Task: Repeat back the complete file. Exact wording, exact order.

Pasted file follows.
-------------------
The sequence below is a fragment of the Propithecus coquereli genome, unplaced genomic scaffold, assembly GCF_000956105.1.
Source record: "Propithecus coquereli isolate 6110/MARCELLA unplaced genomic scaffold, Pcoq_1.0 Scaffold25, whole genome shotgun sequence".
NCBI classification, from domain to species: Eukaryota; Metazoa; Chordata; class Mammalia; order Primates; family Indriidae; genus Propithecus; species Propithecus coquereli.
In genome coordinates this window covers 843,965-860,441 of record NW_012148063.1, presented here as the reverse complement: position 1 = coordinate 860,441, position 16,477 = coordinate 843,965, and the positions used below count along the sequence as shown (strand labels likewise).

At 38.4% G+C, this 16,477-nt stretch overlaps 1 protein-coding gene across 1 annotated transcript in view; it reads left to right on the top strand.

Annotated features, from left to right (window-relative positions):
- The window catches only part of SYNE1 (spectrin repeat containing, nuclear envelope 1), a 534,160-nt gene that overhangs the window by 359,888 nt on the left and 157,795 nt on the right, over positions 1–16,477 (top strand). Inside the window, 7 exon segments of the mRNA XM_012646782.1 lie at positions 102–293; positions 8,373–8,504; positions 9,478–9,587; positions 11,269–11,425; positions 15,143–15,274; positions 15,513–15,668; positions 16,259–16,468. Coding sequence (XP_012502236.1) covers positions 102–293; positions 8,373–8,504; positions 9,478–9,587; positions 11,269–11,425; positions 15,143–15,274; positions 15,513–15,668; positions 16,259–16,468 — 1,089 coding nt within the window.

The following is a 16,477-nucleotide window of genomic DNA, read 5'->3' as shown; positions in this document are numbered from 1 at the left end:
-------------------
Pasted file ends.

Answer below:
The sequence below is a fragment of the Propithecus coquereli genome, unplaced genomic scaffold, assembly GCF_000956105.1.
Source record: "Propithecus coquereli isolate 6110/MARCELLA unplaced genomic scaffold, Pcoq_1.0 Scaffold25, whole genome shotgun sequence".
NCBI classification, from domain to species: Eukaryota; Metazoa; Chordata; class Mammalia; order Primates; family Indriidae; genus Propithecus; species Propithecus coquereli.
In genome coordinates this window covers 843,965-860,441 of record NW_012148063.1, presented here as the reverse complement: position 1 = coordinate 860,441, position 16,477 = coordinate 843,965, and the positions used below count along the sequence as shown (strand labels likewise).

At 38.4% G+C, this 16,477-nt stretch overlaps 1 protein-coding gene across 1 annotated transcript in view; it reads left to right on the top strand.

Annotated features, from left to right (window-relative positions):
- The window catches only part of SYNE1 (spectrin repeat containing, nuclear envelope 1), a 534,160-nt gene that overhangs the window by 359,888 nt on the left and 157,795 nt on the right, over positions 1–16,477 (top strand). Inside the window, 7 exon segments of the mRNA XM_012646782.1 lie at positions 102–293; positions 8,373–8,504; positions 9,478–9,587; positions 11,269–11,425; positions 15,143–15,274; positions 15,513–15,668; positions 16,259–16,468. Coding sequence (XP_012502236.1) covers positions 102–293; positions 8,373–8,504; positions 9,478–9,587; positions 11,269–11,425; positions 15,143–15,274; positions 15,513–15,668; positions 16,259–16,468 — 1,089 coding nt within the window.

The following is a 16,477-nucleotide window of genomic DNA, read 5'->3' as shown; positions in this document are numbered from 1 at the left end: